The Ministry of Culture has produced a series of videos called The Soul of the Craftsman. On Thursday, a profile of craftsmen who restore art at the National Palace Museum was released in their honor
Lai Ching Tsung is a second generation restoration artist. He has patiently restored art at the National Palace Museum since 1974.
He said there is a sense of achievement when you restore a historical work of art. “We treat each work of art like it’s alive, like it’s a part of our lives.”
He says, “When I came to work here in 1974, we were trained mostly through apprenticeships.” He works with literature and documents, files from the Qing palace and the three ancient books.
“This one has been seriously damaged by insects. We fill in the holes. In this way, we have not changed its thickness,” he says. “As for restoring ancient books, we need to take them apart first before we figure out how to restore them.”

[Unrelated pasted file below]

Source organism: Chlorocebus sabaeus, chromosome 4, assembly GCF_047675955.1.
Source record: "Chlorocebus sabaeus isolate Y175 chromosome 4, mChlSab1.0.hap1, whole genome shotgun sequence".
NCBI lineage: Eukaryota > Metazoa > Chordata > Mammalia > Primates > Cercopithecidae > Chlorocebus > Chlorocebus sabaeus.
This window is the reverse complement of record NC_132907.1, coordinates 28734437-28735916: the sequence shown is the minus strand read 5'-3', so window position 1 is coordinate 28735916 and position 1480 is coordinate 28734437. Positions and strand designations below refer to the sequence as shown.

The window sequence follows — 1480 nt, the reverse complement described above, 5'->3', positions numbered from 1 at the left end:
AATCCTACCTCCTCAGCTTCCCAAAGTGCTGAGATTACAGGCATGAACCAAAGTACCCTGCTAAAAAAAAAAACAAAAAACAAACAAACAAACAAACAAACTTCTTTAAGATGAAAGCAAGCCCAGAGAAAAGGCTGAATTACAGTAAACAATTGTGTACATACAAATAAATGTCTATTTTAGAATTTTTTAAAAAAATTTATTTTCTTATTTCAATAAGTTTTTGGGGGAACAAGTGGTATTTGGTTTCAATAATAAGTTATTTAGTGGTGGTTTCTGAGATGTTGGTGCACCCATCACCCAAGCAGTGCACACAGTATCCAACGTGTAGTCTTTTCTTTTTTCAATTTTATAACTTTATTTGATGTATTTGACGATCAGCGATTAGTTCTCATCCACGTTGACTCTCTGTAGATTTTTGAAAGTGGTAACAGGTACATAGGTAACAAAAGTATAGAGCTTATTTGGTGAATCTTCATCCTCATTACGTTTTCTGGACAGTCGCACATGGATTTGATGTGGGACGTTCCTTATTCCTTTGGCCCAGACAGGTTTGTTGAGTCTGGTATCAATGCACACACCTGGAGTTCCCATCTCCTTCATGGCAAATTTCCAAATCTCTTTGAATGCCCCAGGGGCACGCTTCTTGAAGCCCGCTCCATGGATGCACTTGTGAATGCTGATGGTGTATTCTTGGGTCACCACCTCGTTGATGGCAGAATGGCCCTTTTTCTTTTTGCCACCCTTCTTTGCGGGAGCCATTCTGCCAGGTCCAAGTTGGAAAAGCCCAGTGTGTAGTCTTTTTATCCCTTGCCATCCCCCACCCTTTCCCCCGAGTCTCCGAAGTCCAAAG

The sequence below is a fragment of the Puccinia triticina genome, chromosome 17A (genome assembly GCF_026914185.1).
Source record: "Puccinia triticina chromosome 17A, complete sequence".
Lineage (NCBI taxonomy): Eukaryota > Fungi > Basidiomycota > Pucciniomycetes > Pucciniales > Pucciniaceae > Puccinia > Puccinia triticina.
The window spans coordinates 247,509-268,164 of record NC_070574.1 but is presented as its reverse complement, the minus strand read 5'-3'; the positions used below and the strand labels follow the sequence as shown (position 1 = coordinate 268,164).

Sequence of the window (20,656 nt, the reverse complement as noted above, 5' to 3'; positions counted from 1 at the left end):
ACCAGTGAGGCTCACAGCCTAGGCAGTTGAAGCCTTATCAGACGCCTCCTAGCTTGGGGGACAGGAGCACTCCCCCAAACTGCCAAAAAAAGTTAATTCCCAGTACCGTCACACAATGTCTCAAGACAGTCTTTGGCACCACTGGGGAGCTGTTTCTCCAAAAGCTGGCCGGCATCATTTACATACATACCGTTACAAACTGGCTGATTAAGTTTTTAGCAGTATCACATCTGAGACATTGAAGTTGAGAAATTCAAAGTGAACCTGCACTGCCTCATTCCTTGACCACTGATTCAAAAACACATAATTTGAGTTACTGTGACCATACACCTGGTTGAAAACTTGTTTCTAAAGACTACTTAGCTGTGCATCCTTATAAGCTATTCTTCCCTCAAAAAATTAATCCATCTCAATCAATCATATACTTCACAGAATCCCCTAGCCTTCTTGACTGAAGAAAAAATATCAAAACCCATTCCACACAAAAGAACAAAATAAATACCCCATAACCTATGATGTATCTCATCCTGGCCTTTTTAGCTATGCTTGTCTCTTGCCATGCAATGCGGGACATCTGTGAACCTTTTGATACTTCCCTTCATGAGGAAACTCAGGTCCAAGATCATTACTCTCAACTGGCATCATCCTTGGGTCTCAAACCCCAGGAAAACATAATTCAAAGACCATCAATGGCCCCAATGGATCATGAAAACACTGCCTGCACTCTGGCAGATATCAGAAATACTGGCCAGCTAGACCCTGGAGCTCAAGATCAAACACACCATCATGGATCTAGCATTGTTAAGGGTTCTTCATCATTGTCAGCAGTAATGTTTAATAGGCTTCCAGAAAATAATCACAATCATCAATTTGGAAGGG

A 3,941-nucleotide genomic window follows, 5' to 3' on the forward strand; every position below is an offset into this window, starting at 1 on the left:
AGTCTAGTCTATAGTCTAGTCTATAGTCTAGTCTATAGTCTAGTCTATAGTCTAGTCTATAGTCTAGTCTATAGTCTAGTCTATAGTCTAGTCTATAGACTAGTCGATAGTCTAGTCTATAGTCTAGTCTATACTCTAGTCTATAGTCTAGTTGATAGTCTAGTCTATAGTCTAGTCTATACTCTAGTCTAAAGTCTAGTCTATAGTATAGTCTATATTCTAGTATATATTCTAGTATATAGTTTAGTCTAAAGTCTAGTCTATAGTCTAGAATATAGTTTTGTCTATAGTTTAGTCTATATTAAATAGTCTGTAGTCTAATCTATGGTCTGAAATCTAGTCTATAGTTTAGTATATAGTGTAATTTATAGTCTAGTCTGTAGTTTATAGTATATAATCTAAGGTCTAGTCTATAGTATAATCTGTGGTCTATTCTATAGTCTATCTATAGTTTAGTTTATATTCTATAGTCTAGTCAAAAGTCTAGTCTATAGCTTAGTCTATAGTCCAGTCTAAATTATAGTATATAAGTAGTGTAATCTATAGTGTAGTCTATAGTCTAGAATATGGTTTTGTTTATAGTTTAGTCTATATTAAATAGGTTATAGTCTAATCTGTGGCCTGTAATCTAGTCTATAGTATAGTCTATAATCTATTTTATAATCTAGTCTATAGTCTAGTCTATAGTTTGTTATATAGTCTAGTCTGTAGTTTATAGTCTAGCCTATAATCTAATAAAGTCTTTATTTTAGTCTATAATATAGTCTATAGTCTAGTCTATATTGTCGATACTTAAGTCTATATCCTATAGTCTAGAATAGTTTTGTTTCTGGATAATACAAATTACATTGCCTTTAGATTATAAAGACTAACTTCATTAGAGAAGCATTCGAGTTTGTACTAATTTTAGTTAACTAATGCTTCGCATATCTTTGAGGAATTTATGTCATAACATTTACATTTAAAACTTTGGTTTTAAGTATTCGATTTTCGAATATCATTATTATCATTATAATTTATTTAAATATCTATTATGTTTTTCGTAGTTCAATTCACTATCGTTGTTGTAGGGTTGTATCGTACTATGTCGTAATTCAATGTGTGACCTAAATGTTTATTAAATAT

“The people before us were smart. They thought of later generations and how they bind the books so they are easy to restore,” Lai said. “Later generations will also have to restore them after us, so we are careful about how we bind them as well.”
“When I first started I didn’t really know much about these documents. But they have historical value. These ancient works have a soul,” Lai said.
“Sometimes when we see the damage on these works, we feel really bad for them. Once you’ve touched these ancient works, they will make a deep impression on you,” said Lai.
“As for me, I think we need to treat these works well. We need to write down our experience, skills and knowledge and leave them to people after us. That is the sense of mission we have every day,” Lai said.
Lin Mao Sheng is a first generation restoration artist. He began working in 1961 and retired in 2001. Lin says, “We want the works to look like they were originally so we fixed the areas that were damaged and let others know that this work has been restored.”